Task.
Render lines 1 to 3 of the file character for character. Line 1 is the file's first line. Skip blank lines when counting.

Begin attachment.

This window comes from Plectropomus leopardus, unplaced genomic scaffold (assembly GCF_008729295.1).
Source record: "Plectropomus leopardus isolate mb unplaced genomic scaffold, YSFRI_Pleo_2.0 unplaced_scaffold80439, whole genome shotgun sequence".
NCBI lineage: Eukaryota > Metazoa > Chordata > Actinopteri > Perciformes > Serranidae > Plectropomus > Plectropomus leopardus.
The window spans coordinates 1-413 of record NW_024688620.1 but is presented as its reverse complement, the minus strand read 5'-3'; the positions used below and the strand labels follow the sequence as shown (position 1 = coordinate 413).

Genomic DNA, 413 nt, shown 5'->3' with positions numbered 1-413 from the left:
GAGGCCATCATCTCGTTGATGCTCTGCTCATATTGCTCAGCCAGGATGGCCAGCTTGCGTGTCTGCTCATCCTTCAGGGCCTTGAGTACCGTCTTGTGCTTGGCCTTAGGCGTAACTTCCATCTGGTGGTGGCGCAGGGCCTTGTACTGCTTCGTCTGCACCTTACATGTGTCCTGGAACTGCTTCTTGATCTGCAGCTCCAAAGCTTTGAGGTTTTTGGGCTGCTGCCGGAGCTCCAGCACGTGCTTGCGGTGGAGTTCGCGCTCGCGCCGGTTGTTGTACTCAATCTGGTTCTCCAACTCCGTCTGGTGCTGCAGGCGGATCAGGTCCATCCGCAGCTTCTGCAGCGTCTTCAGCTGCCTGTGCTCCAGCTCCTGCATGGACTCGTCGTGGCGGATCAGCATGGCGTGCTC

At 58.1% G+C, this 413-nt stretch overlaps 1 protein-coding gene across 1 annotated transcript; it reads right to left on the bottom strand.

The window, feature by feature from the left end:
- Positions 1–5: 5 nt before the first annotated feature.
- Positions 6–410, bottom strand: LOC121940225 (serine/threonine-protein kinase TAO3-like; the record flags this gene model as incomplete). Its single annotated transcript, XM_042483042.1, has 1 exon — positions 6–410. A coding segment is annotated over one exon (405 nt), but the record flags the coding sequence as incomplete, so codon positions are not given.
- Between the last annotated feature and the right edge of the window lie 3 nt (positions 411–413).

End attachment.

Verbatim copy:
This window comes from Plectropomus leopardus, unplaced genomic scaffold (assembly GCF_008729295.1).
Source record: "Plectropomus leopardus isolate mb unplaced genomic scaffold, YSFRI_Pleo_2.0 unplaced_scaffold80439, whole genome shotgun sequence".
NCBI lineage: Eukaryota > Metazoa > Chordata > Actinopteri > Perciformes > Serranidae > Plectropomus > Plectropomus leopardus.